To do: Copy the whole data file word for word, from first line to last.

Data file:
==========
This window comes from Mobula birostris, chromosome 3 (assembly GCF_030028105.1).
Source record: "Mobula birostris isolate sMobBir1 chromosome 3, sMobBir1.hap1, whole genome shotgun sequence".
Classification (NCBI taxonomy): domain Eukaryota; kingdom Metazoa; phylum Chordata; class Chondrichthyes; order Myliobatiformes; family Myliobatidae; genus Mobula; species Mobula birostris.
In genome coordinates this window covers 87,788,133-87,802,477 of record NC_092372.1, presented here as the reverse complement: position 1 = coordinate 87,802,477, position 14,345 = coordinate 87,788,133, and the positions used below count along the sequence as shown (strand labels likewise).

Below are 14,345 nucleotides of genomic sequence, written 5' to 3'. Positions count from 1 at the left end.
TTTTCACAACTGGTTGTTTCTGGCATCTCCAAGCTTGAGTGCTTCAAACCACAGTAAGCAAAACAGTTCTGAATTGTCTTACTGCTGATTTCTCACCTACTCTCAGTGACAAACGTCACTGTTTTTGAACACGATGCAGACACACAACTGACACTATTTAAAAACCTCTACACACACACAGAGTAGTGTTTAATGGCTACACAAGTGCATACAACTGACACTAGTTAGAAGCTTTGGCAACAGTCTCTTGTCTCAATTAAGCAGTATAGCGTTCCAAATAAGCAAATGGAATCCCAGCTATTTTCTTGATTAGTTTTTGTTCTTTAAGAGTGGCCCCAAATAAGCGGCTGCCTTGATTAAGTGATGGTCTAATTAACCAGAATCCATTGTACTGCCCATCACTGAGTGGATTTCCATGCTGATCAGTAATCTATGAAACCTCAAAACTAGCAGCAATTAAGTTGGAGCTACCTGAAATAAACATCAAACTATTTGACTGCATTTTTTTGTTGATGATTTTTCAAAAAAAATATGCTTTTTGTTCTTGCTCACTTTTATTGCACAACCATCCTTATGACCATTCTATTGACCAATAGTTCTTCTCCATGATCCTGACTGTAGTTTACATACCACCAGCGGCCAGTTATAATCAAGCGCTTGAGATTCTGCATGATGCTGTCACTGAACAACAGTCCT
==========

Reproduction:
This window comes from Mobula birostris, chromosome 3 (assembly GCF_030028105.1).
Source record: "Mobula birostris isolate sMobBir1 chromosome 3, sMobBir1.hap1, whole genome shotgun sequence".
Classification (NCBI taxonomy): domain Eukaryota; kingdom Metazoa; phylum Chordata; class Chondrichthyes; order Myliobatiformes; family Myliobatidae; genus Mobula; species Mobula birostris.
In genome coordinates this window covers 87,788,133-87,802,477 of record NC_092372.1, presented here as the reverse complement: position 1 = coordinate 87,802,477, position 14,345 = coordinate 87,788,133, and the positions used below count along the sequence as shown (strand labels likewise).

Below are 14,345 nucleotides of genomic sequence, written 5' to 3'. Positions count from 1 at the left end.
TTTTCACAACTGGTTGTTTCTGGCATCTCCAAGCTTGAGTGCTTCAAACCACAGTAAGCAAAACAGTTCTGAATTGTCTTACTGCTGATTTCTCACCTACTCTCAGTGACAAACGTCACTGTTTTTGAACACGATGCAGACACACAACTGACACTATTTAAAAACCTCTACACACACACAGAGTAGTGTTTAATGGCTACACAAGTGCATACAACTGACACTAGTTAGAAGCTTTGGCAACAGTCTCTTGTCTCAATTAAGCAGTATAGCGTTCCAAATAAGCAAATGGAATCCCAGCTATTTTCTTGATTAGTTTTTGTTCTTTAAGAGTGGCCCCAAATAAGCGGCTGCCTTGATTAAGTGATGGTCTAATTAACCAGAATCCATTGTACTGCCCATCACTGAGTGGATTTCCATGCTGATCAGTAATCTATGAAACCTCAAAACTAGCAGCAATTAAGTTGGAGCTACCTGAAATAAACATCAAACTATTTGACTGCATTTTTTTGTTGATGATTTTTCAAAAAAAATATGCTTTTTGTTCTTGCTCACTTTTATTGCACAACCATCCTTATGACCATTCTATTGACCAATAGTTCTTCTCCATGATCCTGACTGTAGTTTACATACCACCAGCGGCCAGTTATAATCAAGCGCTTGAGATTCTGCATGATGCTGTCACTGAACAACAGTCCT